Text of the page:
So after 6 weeks of talking about childhood cancer and wearing shirts and ribbons to promote awareness of childhood cancer, I decided that it was time to start doing something to raise money for childhood cancer. I learned via Facebook that Alex’s Lemonade Stand Foundation is doing a Change Childhood Cancer event in an attempt to raise $50,000 to put toward a research grant. The event asks students to collect change and raise money toward research into finding a cure.
My daughters attend a wonderful school and I knew that there would be great support there for this event. And sure enough, when I told the school of my plans, the administrators and teachers were more than happy to help. So I ordered my supplies and today, I went into the children’s classrooms to talk about the fundraiser and ask for their help.
To say I was touched by the children’s reactions is an understatement.
As I read a book with Alex’s story to the children–who ranged in age from kindergarten through 5th grade–they were attentive, interested and excited to be part of it. And after I read the book in each classroom, I asked the children whether they had any questions or things they wanted to say. So many of them told stories about people they knew who had cancer. Some had seen Alex’s Lemonade Stands and one 4th-grade boy had even held one of the lemonade stands himself!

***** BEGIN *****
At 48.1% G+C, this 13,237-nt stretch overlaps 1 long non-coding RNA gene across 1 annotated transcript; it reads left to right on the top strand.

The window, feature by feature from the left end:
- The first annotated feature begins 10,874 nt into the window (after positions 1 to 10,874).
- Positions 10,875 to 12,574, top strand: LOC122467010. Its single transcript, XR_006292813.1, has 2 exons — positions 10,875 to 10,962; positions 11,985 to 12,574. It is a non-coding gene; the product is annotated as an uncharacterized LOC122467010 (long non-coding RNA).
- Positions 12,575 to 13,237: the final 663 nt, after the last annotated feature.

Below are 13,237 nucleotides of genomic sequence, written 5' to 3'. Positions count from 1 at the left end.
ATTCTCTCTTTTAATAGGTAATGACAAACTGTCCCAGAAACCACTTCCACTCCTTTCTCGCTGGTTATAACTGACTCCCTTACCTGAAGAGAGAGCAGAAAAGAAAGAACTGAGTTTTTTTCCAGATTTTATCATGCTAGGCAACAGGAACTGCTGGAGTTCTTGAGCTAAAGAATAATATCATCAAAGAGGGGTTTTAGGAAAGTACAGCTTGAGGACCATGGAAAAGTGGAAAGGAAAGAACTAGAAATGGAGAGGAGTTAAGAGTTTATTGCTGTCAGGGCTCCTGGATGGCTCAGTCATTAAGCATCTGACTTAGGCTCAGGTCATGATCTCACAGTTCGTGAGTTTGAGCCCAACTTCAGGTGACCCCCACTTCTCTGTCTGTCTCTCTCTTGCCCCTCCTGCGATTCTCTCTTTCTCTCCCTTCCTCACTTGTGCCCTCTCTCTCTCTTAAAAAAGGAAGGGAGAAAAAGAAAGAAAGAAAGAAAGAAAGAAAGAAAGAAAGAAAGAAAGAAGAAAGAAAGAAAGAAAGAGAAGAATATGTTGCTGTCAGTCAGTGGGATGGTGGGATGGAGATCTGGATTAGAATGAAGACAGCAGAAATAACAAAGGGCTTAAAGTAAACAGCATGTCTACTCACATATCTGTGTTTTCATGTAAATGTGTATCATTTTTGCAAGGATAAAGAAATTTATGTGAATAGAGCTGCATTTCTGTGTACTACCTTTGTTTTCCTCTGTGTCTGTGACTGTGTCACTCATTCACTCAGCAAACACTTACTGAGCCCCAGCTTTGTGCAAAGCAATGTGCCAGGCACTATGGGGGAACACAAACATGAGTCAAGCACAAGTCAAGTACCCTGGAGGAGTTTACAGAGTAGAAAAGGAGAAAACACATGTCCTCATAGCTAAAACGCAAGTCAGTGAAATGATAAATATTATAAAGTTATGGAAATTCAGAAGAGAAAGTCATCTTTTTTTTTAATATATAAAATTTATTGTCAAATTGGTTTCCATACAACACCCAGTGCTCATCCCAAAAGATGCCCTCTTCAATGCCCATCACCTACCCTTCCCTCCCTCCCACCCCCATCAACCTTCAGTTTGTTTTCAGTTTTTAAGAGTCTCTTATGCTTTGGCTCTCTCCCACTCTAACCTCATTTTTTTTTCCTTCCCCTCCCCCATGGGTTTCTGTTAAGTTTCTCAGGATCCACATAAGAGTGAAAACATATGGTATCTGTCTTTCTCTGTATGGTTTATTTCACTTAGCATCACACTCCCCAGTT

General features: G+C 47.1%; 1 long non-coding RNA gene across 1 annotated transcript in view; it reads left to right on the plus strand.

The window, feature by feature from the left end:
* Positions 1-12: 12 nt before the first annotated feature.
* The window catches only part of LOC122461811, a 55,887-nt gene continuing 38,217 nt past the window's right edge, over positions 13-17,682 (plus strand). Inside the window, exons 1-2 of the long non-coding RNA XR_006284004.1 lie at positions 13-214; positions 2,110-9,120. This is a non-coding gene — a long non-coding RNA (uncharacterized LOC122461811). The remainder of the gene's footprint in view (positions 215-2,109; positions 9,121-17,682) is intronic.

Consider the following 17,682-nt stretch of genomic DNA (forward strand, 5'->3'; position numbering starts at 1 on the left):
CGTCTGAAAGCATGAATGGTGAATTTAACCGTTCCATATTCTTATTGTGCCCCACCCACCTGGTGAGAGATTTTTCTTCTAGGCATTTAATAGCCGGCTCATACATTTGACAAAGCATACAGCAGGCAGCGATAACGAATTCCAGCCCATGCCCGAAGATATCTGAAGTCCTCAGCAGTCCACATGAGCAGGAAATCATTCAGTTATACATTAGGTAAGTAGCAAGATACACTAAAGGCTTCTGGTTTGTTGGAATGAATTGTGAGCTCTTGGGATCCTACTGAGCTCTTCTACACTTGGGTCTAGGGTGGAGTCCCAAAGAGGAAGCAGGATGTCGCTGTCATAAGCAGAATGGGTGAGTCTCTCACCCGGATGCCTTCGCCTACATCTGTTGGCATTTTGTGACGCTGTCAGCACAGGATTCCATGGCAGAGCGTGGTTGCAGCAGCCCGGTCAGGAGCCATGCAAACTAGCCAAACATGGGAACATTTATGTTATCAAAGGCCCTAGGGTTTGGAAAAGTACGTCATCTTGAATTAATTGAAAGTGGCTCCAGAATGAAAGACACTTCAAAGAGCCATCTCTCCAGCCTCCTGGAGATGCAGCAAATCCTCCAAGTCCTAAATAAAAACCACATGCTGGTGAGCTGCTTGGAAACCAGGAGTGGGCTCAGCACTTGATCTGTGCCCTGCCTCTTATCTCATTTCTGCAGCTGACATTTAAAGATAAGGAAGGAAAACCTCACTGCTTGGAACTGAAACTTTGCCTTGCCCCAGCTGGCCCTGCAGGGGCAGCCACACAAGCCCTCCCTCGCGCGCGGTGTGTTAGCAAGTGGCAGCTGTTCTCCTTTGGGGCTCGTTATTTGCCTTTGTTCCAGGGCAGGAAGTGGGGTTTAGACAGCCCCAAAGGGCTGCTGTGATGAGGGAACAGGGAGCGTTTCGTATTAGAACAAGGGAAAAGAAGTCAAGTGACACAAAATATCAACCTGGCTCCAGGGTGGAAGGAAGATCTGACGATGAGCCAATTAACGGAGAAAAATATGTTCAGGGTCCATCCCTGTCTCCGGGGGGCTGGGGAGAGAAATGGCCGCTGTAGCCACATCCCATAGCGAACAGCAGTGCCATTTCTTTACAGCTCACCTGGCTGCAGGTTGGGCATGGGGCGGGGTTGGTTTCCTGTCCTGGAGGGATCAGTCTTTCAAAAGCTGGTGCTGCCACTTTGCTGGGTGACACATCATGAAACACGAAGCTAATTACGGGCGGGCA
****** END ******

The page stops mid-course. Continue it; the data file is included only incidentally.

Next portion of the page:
But what touched my heart so deeply and what has stayed with me in the hours that have passed since I visited the school, is the inherent generosity of the children. So many of them told me that they were saving up for a toy, or a doll, or a game but that they were going to take that money from their piggy banks and put it into their cup instead. It brought me and several of the teachers to tears.
And when I thanked them and said that every penny they put into their cup will help doctors find medicines to help sick kids, some even asked whether it was okay to put $1, $5, or even $10 bills in their cups.
Now we all know that to a child, any kind of bill is a lot of money. That they would even consider taking that money from their own piggy banks and donating it to this cause just goes to underscore how innately beautiful and innocent and generous children are. Case in point: Look at Alexandra Scott–she was one of the the most generous children of them all.
After seeing what I saw today, I have concluded that the drive toward awareness and change isn’t necessarily going to come from adults, who often are too busy and too involved in the stress of their daily lives to really see how important this cause is. The change–literally and figuratively–is going to come from children, who will teach us the importance of giving through the generosity that overflows from their untainted, innocent hearts.
We can learn a lot from these children.